An elegant sufficiency

Wednesday, February 27, 2008

I know they are here somewhere

but where?

I really hate losing things, and don't - very often, because I'm an organised kind of person. When something does go missing, I can usually track it down by means of visualisation, working out when I had it last or simply going through the whole house methodically. Fortunately I don't have to resort to that option very frequently!

On this occasion, however, I'm stumped. I've seen that pesky little Ziploc bag of plastic rings very recently and can visualise exactly what I'm looking for. I know the kind of place it must be - inside a box of similar craft components, with jewellery or button-making things. But I've looked through all my drawers and cupboards, opened up every box more than once and they are simply not to be found.


And yet, they were somewhere here only days ago.


But I did find something for Maggie.

It's in the post.


Tuesday, February 26, 2008

Meeting Maggie

To Cirencester today for a haircut and a coffee with Maggie, in the newly refurbished Brewery Arts. Conversation led to work in progress and Maggie's need for small plastic curtain rings. "Oh I've got loads...I'll put some in the post to you" said I, knowing that I'd found a bagfull when looking in vain for my small red-handled jewellery tools last week. I've just spent a happy hour looking in every cupboard, every box in my studio and can I find the plastic rings? Of course not!

But look what was staring me in the face when I opened the drawer in my worktable.

Now, what to look for so that I can stumble upon the plastic rings for Maggie?
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Saturday, February 23, 2008

An Extraordinary Evening

We knew when we booked tickets for last night's performance at Symphony Hall, that it was going to be memorable. But would it be memorably good or memorably bad?
The performance was of the classic silent film The Four Horsemen of the Apocalypse, starring Rudolf Valentino as Julio Desnoyers. The CBSO provided the accompaniment - composed and conducted by Carl Davies. Symphony Hall was turned into a theatre, with the orchestra in a pit beneath the screen - this is such a versatile venue.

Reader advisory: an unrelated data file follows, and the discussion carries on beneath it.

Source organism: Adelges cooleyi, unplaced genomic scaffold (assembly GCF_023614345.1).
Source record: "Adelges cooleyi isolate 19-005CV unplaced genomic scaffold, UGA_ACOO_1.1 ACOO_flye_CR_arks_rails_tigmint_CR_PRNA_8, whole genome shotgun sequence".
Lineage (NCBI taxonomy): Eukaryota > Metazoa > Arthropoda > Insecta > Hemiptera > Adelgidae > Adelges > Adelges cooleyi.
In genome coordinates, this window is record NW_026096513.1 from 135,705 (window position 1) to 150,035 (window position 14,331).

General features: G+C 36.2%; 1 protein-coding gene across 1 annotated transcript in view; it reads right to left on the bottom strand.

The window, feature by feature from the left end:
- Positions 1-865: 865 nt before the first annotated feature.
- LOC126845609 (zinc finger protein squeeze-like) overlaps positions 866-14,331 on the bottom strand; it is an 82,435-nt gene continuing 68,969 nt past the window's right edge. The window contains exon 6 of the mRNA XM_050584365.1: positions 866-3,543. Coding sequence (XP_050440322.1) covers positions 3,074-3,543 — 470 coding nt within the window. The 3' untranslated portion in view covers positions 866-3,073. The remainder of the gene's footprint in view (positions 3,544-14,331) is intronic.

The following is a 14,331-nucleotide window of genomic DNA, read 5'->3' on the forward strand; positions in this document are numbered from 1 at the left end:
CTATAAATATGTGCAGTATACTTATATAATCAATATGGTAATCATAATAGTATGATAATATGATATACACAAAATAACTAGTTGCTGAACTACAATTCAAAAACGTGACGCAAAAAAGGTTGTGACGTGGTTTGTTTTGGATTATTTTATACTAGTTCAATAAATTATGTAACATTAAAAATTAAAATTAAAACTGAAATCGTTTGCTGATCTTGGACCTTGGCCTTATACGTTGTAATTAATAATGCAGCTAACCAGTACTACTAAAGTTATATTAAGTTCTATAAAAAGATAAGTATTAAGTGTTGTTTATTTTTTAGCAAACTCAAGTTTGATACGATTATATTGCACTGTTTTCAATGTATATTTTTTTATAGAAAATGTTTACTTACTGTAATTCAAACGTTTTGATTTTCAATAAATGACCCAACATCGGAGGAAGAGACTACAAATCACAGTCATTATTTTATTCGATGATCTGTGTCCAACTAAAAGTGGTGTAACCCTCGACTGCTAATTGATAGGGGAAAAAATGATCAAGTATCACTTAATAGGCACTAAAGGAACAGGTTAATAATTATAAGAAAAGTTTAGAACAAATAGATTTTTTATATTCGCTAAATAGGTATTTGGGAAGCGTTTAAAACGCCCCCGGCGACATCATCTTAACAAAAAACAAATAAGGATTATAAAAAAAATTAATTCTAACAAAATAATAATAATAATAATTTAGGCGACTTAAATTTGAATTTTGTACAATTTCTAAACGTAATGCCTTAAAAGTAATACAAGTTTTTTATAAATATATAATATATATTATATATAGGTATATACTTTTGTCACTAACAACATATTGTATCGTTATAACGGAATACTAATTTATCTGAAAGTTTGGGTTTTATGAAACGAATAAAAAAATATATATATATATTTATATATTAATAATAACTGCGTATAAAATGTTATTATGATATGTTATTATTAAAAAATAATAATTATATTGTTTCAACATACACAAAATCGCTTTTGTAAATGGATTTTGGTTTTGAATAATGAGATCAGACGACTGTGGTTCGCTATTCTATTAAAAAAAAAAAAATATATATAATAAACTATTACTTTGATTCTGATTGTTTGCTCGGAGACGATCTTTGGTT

Only a few empty seats remained as the opening credits played, and from that moment on, we knew we were in for a real treat.

The passion, the drama, the surprising humour and the tragically sad ending; all were so beautifully conveyed by both film and music. Though it was a lengthy performance, it never palled and the quality of the remastered film was incredible.

The score was haunting and fitted the action so perfectly that from time to time it was easy to forget that there was a real, live orchestra there - until the final climax, when with all stops pulled out one could have no doubts that this was no recording.

So, did we see a film with live accompaniment, or did we hear an orchestral concert with a silent film showing? We felt we did both - and more. The atmosphere was electric, the acting simply amazing and the performance outstanding.

Oh, and did I mention how beautiful the leading lady Alice Terry was as Marguerite, remark on the mischief of Rudolph Valentino as he invited her to his studio and promised "to behave", with a wink, or comment on the anti-German sentiments throughout? Don't you agree, the handwritten captions are simply amazing? And I failed to mention Julio's pet monkey, who went with him to war wearing matching uniform, right down to his tin helmet. Oh, and that haunting close up shot of Marguerite's face - those silent movie star eyes and tortured expression, especially when she put on her Red Cross uniform...I could go on.